Plane waves can propagate in any direction. Any superposition of these waves, for all possible , is also a solution to the wave equation. However, recall that and are not independent, which restricts the solution in electrodynamics somewhat.

To get a feel for the interdependence of
and
, let's
pick
so that e.g.:

(9.17) | |||

(9.18) |

which are plane waves travelling to the right or left along the -axis for any complex , . In one dimension, at least, if there is no dispersion we can construct a fourier series of these solutions for various that converges to any well-behaved function of a single variable.

[Note in passing that:

(9.19) |

If there is dispersion (velocity a function of frequency) then the
fourier superposition is no longer stable and the last equation no
longer holds. *Each* fourier component is still an exponential, but
their velocity is different, and a wave packet spreads out it
propagates. We'll look at this shortly to see how it works for a very
simple (gaussian) wave packet but for now we'll move on.

Note that
and
are connected by having to satisfy
Maxwell's equations even if the wave is travelling in just one direction
(say, in the direction of a unit vector
); we cannot choose the
wave amplitudes separately. Suppose

where , , and are constant vectors (which may be complex, at least for the moment).

Note that applying
to these solutions in the HHE
leads us to:

(9.20) |

This has mostly been ``mathematics'', following more or less directly
from the wave equation. The same reasoning might have been applied to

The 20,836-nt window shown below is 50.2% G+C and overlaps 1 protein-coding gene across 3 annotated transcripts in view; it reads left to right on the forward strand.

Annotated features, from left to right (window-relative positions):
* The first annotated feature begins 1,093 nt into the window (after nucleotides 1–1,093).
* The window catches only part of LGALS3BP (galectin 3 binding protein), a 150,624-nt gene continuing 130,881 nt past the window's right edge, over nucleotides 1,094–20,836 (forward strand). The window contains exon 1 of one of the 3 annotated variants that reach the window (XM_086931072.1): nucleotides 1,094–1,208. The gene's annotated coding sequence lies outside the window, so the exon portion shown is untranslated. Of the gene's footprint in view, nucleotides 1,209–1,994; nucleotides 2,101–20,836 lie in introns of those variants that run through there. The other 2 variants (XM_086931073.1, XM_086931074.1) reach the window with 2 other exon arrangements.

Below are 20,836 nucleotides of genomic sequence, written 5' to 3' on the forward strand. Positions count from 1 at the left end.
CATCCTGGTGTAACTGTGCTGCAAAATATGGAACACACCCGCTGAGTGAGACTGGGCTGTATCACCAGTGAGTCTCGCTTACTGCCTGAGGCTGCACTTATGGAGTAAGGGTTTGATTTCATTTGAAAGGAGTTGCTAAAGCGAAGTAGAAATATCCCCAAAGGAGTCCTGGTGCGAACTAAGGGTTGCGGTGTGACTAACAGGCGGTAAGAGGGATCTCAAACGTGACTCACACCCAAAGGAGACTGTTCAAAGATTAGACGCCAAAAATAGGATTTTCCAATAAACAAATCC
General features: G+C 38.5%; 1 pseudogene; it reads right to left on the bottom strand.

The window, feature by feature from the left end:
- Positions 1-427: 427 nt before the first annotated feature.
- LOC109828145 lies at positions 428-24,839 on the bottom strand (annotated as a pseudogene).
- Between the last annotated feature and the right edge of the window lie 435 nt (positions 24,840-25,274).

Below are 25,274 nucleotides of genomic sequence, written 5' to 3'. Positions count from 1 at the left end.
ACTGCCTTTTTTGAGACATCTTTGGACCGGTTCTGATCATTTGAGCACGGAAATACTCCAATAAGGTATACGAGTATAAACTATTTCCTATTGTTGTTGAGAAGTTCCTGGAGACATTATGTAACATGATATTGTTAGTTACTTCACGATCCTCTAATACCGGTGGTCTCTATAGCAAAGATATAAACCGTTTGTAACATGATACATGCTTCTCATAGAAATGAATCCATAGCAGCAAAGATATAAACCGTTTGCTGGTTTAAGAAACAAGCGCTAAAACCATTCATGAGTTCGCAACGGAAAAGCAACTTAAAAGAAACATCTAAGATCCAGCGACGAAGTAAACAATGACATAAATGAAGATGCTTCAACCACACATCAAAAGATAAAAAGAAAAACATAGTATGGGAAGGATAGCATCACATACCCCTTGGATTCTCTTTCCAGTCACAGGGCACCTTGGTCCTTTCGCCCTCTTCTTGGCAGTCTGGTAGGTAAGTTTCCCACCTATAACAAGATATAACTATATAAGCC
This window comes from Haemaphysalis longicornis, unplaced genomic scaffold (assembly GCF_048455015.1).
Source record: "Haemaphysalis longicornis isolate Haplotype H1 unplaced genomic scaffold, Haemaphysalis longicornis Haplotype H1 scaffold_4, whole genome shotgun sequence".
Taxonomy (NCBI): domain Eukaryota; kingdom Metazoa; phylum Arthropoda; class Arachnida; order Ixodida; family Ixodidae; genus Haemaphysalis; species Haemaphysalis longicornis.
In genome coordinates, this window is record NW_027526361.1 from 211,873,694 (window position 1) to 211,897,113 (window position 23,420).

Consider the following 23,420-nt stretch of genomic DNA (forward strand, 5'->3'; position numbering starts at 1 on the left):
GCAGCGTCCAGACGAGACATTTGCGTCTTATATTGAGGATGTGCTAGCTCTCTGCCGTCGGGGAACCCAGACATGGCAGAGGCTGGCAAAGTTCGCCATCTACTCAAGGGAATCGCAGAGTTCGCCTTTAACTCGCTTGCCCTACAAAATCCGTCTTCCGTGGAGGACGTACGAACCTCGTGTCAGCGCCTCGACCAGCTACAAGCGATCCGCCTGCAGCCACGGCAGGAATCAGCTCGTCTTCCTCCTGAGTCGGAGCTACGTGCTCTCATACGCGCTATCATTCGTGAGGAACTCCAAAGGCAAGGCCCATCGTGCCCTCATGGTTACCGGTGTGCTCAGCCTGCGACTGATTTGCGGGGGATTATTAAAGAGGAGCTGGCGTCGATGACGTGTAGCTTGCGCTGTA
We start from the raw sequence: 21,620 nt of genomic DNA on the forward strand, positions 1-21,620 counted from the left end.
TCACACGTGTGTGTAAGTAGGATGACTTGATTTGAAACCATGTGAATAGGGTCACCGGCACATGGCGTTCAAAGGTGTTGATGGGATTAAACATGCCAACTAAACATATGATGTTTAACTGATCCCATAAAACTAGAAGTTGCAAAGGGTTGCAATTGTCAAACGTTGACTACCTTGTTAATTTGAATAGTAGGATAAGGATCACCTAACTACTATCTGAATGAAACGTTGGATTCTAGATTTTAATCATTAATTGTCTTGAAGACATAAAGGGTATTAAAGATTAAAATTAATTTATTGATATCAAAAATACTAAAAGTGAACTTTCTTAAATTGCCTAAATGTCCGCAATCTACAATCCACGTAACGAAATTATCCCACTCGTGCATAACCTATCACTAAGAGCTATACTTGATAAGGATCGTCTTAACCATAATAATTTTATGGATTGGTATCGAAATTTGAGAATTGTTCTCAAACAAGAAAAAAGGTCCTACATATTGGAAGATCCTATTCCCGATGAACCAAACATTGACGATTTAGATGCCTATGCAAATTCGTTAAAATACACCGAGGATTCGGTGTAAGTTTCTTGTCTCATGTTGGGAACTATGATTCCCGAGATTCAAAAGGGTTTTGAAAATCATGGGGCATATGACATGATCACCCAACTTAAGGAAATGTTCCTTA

sound waves, water waves, waves on a string, or ``waves'' of
nothing in particular. Now let's use some *physics* in the spirit
suggested in the last section of the Syllabus and see what it tells us
about the *particular* electromagnetic waves that follow from
Maxwell's equations turned into the wave equation. These waves all
satisfy *each* of Maxwell's equations separately.

For example, from Gauss' Laws we see e.g. that:

(9.21) |

or (dividing out nonzero terms and then repeating the reasoning for ):

(9.22) |

Repeating this sort of thing using one of the the curl eqns (say,
Faraday's law) one gets:

(9.23) |

*If*
is real (and hence a unit vector), then we can
introduce three real, mutually orthogonal unit vectors
and use them to express
the field strengths:

(9.24) |

(9.25) |

(9.26) |

These relations describe a wave propagating in the direction
. This
follows from the (time-averaged) Poynting vector (for any particular
component pair):

(9.27) | |||

(9.28) | |||

(9.29) | |||

(9.30) |

Now, kinky as it may seem, there is no real^{9.5} reason
that
cannot be complex (while remains real!)
As an exercise, figure out the complex vector of your choice such that

(9.31) |

Since I don't really expect you to do that (gotta save your strength
for the real problems later) I'll work it out for you. Note that this
is:

(9.32) |

(9.33) |

(9.34) |

(9.35) |

(9.36) |

Thus the **most general**
such that
is

(9.37) |

(9.38) |

Fortunately, nature provides us with few sources that produce this kind of behavior (Imaginary ? Just imagine!) in electrodynamics. So let's forget it for the moment, but remember that it is there for when you run into it in field theory, or mathematics, or catastrophe theory.

Instead we'll concentrate on kiddy physics descriptions of polarization when is a real unit vector, continuing the reasoning above.